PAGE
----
Of the participants who were treated within 72 to 120 hours after unprotected intercourse (N = 203), three pregnancies occurred, all in the levonorgestrel group. Within this time period, considerably more pregnancies were prevented with ulipristal acetate than with levonorgestrel (P = 0.037). In both study groups, the pregnancy rate with ulipristal acetate (1.8%) was significantly lower than the expected rate (5.5%) (P = 0.001). The pregnancy rate with levonorgestrel was 2.6%; the expected rate had been 5.4% (P = 0.001).

Adverse effects (AEs) were observed in 597 women (54%) taking ulipristal acetate and in 626 women (56%) receiving levonorgestrel. For both study drugs, 1,414 reactions (94%) in the ulipristal acetate group and 1,531 reactions (94%) in the levonorgestrel group were regarded as mild or moderate; headache, dysmenorrhea, and nausea were the most commonly reported AEs. In the two groups, more serious AEs were dizziness with ulipristal acetate and molar pregnancy with levonorgestrel.

Menses occurred at a mean of 2.1 days later (SD, 8.2) in women receiving ulipristal acetate and 1.2 days (SD, 7.9) earlier in the women receiving levonorgestrel (P = 0.001).

Ulipristal acetate was associated with a lower pregnancy rate than levonorgestrel within 24, 72, and 120 hours of administration after unprotected intercourse. The Glasier authors concluded that ulipristal acetate was non-inferior to levonorgestrel and was tolerated to a similar level.


Ulipristal acetate is generally well tolerated, and its AEs and risks are considered to be no more severe than those of levonorgestrel.11,12 In clinical trials, the most prevalent AEs included headache, nausea, fatigue, dizziness, abdominal pain, and dysmenorrhea; these AEs were considered to be mild to moderate in severity and spontaneously resolved.11,12 The use of ulipristal acetate may also cause a delayed onset of the next expected menstrual period, although this effect is usually transient; the menstrual cycle typically returns to normal for subsequent cycles.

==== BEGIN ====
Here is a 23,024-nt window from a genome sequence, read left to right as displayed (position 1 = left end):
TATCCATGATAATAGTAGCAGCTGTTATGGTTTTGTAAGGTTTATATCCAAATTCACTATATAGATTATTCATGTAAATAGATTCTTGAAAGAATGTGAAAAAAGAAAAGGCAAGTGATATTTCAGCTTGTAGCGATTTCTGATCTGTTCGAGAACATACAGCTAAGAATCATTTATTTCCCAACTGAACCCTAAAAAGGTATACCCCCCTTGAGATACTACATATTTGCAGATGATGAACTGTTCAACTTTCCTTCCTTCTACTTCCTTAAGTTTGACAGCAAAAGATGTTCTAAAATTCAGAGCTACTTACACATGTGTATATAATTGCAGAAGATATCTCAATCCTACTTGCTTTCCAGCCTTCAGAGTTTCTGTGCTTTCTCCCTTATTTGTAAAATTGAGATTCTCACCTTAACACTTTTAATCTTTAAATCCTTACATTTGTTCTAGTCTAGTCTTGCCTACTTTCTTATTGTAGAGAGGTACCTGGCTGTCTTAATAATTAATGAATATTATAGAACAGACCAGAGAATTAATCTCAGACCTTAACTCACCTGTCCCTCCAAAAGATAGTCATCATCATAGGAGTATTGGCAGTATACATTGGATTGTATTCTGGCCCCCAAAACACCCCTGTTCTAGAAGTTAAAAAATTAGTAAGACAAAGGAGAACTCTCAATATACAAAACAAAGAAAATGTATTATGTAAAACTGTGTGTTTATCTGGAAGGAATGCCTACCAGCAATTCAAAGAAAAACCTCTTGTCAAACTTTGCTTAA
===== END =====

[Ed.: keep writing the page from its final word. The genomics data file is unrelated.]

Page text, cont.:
Classified as a Pregnancy Category X drug, ulipristal acetate is contraindicated in patients who are pregnant or who are unsure of their pregnancy status. Although it is not known whether the drug induces fetal damage when taken during pregnancy, women should still be counseled and warned of possible fetal harm. Because of the unknown fetal effects, this drug should not be taken by nursing mothers. Although ulipristal acetate has been studied for use in women as young as 16 years of age, it is currently approved for use in patients 18 years of age and older. It is not indicated for use before menarche or in postmenopausal women.6


The recommended dosage of ulipristal acetate is a single 30-mg oral tablet, taken after unprotected intercourse or contraceptive failure. The drug should be taken as soon as possible and within five days (120 hours) of the incident. The tablet may be taken regardless of food intake or time of menstrual cycle. If vomiting occurs within three hours after administration, it may be necessary to take a second tablet.6 Ulipristal acetate is not intended for use as a method of routine hormonal contraception, and it does not protect against sexually transmitted disease or transmission of HIV infection.